A last-minute interpolation into the legislative history of the Gramm-Leach-Bliley Act by Rep.Jim Leach (R-Iowa) is creating another hassle between financial institutions and the Federal Reserve over what financial holding companies are allowed to do. In recent days, the Fed has been getting sharply worded complaints because the central bank wants to put an aggregate cap of only five percent of tier one capital on certain electronic activities it proposes allowing FHC's to do as "complementary" to financial.
The cap "appears to be totally arbitrary and raises many questions," said the Securities Industry Association in its Feb. 16 comment. If FHC's are to be truly competitive, wrote the New York Clearing House Association on the same date, there should be no cap, adding "we do not understand...how these activities create safety and soundness risks beyond those that exist in numerous fee-based activities that banks currently provide." The Fed had solicited comments on its proposal to allow the activities.
"Will this five percent cap apply only to all activities that are heretofore defined as complementary," asked SIA, "or will it just apply to three categories...enumerated in the present proposal?" If the former, the trade group added, and a financial institution invests up to the cap level in the current activities it "would not be able to invest in any new complementary activities that are authorized."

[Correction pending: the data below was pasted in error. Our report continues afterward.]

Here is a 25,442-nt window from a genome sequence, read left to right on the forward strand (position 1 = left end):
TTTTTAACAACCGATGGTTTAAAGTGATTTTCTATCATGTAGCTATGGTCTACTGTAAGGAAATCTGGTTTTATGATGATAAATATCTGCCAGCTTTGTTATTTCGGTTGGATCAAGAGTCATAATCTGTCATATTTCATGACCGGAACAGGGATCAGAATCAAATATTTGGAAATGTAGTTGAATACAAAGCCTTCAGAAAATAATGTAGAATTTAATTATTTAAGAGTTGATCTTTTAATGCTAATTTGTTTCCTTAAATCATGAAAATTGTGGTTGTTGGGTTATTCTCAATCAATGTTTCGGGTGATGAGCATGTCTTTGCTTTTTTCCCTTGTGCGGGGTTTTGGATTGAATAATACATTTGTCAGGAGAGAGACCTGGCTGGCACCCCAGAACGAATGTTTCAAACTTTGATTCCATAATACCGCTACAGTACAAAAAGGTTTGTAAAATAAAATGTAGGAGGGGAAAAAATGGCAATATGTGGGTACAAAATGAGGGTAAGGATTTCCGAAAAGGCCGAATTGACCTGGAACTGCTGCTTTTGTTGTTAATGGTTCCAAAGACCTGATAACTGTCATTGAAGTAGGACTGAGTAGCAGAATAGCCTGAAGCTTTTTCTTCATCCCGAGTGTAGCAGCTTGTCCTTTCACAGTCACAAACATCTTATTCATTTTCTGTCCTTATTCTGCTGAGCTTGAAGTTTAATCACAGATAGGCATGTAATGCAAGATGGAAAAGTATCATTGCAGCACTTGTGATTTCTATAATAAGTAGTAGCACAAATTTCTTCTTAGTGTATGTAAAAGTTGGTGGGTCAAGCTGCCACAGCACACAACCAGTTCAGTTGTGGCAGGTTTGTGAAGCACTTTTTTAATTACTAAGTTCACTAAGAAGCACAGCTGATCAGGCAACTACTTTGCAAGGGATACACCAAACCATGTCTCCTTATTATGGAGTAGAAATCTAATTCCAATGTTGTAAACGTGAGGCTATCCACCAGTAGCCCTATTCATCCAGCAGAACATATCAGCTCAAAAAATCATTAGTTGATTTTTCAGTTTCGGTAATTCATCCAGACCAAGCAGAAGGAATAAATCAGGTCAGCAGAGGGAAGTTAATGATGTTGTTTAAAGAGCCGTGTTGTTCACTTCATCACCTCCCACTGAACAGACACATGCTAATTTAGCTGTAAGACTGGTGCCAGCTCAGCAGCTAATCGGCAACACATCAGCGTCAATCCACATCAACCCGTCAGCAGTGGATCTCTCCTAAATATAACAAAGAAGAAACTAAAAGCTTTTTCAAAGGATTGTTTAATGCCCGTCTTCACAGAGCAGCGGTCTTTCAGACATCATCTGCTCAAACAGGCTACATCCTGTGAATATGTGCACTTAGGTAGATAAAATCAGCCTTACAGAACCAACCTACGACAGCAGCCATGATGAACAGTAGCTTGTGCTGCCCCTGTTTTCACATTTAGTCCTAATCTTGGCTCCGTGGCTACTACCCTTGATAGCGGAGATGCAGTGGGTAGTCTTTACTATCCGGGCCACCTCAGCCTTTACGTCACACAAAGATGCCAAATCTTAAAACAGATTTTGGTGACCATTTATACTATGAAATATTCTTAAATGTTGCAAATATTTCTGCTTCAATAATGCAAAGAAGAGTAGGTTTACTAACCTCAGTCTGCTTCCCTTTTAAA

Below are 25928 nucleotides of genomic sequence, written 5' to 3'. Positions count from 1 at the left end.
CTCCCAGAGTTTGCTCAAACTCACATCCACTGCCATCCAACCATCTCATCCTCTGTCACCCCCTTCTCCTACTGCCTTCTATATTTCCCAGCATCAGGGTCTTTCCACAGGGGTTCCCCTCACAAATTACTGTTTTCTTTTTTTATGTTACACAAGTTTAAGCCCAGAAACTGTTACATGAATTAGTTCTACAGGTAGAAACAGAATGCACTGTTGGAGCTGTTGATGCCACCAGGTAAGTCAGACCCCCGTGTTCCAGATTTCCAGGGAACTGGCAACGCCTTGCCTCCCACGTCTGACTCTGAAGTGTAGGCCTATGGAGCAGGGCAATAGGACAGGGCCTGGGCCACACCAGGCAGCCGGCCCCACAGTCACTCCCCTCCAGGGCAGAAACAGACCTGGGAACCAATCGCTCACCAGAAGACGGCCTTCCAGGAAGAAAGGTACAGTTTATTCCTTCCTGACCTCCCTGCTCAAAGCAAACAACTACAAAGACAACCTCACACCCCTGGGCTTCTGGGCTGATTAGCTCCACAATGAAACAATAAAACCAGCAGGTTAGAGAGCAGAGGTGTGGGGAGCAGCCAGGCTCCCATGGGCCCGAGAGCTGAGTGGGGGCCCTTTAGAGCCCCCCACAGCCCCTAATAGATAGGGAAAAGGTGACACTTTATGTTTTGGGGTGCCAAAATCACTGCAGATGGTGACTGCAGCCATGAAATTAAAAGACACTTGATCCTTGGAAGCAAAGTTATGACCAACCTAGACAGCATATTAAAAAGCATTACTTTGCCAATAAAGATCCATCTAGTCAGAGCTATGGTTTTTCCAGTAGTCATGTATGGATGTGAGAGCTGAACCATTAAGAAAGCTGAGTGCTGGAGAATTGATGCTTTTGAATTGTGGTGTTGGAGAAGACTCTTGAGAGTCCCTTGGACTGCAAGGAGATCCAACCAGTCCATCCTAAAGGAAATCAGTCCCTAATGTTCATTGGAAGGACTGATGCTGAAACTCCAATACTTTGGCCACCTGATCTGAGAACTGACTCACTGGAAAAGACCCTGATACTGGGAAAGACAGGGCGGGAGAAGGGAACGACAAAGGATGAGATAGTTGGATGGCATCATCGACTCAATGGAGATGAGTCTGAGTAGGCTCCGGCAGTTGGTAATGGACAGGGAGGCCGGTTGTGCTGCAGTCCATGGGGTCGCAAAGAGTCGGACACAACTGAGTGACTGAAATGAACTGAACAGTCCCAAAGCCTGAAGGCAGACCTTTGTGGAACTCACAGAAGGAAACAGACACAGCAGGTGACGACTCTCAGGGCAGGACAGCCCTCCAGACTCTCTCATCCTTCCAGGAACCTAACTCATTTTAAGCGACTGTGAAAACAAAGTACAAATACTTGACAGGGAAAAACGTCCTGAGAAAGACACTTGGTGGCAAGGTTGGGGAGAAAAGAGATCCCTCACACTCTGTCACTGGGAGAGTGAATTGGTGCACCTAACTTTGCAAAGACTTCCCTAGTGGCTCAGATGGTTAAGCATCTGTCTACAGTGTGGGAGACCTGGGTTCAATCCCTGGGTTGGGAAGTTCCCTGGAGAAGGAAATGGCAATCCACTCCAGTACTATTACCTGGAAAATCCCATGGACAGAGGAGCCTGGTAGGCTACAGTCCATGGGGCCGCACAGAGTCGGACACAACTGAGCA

In public remarks Feb. 15 the Fed's general counsel, Virgil Mattingly, had emphasized the intent to use its complementary activity authority under GLBA in a flexible way. But he also said the 5% cap was in the proposal "because Leach had said complementary should be small relative to overall activity." Leach was then chairman of the House Banking Committee.
A spokesman for Leach said that on the night the House and Senate conferees approved the final version of the bill in October 1999 Leach had added language to say "it is expected that complementary activities would not be significant relative to the overall financial activities of the organization." Leach is a foe of the mixing of banking and commerce. The complementary activities part of the bill is intended to allow FHC's to do non-financial kinds of business.